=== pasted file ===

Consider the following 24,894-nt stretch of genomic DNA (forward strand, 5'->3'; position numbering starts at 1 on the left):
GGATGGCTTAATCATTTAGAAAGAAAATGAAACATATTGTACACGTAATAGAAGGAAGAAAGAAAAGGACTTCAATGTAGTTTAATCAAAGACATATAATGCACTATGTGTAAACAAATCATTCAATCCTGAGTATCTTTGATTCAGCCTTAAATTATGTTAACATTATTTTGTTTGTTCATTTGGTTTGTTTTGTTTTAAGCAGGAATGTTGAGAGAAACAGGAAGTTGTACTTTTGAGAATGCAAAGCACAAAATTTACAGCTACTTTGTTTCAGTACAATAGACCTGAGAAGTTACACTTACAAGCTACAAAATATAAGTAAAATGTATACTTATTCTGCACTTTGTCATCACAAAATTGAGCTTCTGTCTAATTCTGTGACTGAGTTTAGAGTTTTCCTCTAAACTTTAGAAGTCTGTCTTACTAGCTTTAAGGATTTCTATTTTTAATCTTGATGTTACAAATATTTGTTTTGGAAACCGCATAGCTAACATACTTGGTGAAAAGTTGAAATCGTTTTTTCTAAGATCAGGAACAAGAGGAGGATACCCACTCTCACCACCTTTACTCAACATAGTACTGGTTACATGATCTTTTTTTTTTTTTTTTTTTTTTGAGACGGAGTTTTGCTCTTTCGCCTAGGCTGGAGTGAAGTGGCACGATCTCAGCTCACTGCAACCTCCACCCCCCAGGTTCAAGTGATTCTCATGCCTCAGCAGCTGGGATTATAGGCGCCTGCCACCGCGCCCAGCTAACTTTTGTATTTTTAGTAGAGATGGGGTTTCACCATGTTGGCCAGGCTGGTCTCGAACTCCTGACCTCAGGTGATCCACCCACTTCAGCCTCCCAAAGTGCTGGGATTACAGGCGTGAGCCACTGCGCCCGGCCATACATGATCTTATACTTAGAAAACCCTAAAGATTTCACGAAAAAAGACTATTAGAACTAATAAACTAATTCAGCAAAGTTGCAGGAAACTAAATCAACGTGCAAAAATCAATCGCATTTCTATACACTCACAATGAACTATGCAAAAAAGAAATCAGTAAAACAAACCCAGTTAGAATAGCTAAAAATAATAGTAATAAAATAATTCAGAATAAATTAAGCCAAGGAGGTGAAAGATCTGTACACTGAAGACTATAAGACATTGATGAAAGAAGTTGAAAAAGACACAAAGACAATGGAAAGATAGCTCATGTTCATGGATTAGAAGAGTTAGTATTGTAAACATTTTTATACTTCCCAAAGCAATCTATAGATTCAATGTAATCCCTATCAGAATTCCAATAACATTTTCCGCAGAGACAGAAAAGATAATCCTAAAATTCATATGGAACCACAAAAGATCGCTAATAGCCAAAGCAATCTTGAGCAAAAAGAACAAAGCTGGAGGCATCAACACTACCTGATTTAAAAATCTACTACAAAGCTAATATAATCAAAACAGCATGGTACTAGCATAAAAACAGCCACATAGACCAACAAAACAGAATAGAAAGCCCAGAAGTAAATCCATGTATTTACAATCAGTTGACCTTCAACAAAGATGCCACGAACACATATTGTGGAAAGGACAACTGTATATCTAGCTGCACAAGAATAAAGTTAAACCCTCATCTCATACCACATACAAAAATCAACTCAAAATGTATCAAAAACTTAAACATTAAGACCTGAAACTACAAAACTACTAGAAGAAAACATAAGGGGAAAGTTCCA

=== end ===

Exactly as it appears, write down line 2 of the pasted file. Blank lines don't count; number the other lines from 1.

GGATGGCTTAATCATTTAGAAAGAAAATGAAACATATTGTACACGTAATAGAAGGAAGAAAGAAAAGGACTTCAATGTAGTTTAATCAAAGACATATAATGCACTATGTGTAAACAAATCATTCAATCCTGAGTATCTTTGATTCAGCCTTAAATTATGTTAACATTATTTTGTTTGTTCATTTGGTTTGTTTTGTTTTAAGCAGGAATGTTGAGAGAAACAGGAAGTTGTACTTTTGAGAATGCAAAGCACAAAATTTACAGCTACTTTGTTTCAGTACAATAGACCTGAGAAGTTACACTTACAAGCTACAAAATATAAGTAAAATGTATACTTATTCTGCACTTTGTCATCACAAAATTGAGCTTCTGTCTAATTCTGTGACTGAGTTTAGAGTTTTCCTCTAAACTTTAGAAGTCTGTCTTACTAGCTTTAAGGATTTCTATTTTTAATCTTGATGTTACAAATATTTGTTTTGGAAACCGCATAGCTAACATACTTGGTGAAAAGTTGAAATCGTTTTTTCTAAGATCAGGAACAAGAGGAGGATACCCACTCTCACCACCTTTACTCAACATAGTACTGGTTACATGATCTTTTTTTTTTTTTTTTTTTTTTGAGACGGAGTTTTGCTCTTTCGCCTAGGCTGGAGTGAAGTGGCACGATCTCAGCTCACTGCAACCTCCACCCCCCAGGTTCAAGTGATTCTCATGCCTCAGCAGCTGGGATTATAGGCGCCTGCCACCGCGCCCAGCTAACTTTTGTATTTTTAGTAGAGATGGGGTTTCACCATGTTGGCCAGGCTGGTCTCGAACTCCTGACCTCAGGTGATCCACCCACTTCAGCCTCCCAAAGTGCTGGGATTACAGGCGTGAGCCACTGCGCCCGGCCATACATGATCTTATACTTAGAAAACCCTAAAGATTTCACGAAAAAAGACTATTAGAACTAATAAACTAATTCAGCAAAGTTGCAGGAAACTAAATCAACGTGCAAAAATCAATCGCATTTCTATACACTCACAATGAACTATGCAAAAAAGAAATCAGTAAAACAAACCCAGTTAGAATAGCTAAAAATAATAGTAATAAAATAATTCAGAATAAATTAAGCCAAGGAGGTGAAAGATCTGTACACTGAAGACTATAAGACATTGATGAAAGAAGTTGAAAAAGACACAAAGACAATGGAAAGATAGCTCATGTTCATGGATTAGAAGAGTTAGTATTGTAAACATTTTTATACTTCCCAAAGCAATCTATAGATTCAATGTAATCCCTATCAGAATTCCAATAACATTTTCCGCAGAGACAGAAAAGATAATCCTAAAATTCATATGGAACCACAAAAGATCGCTAATAGCCAAAGCAATCTTGAGCAAAAAGAACAAAGCTGGAGGCATCAACACTACCTGATTTAAAAATCTACTACAAAGCTAATATAATCAAAACAGCATGGTACTAGCATAAAAACAGCCACATAGACCAACAAAACAGAATAGAAAGCCCAGAAGTAAATCCATGTATTTACAATCAGTTGACCTTCAACAAAGATGCCACGAACACATATTGTGGAAAGGACAACTGTATATCTAGCTGCACAAGAATAAAGTTAAACCCTCATCTCATACCACATACAAAAATCAACTCAAAATGTATCAAAAACTTAAACATTAAGACCTGAAACTACAAAACTACTAGAAGAAAACATAAGGGGAAAGTTCCA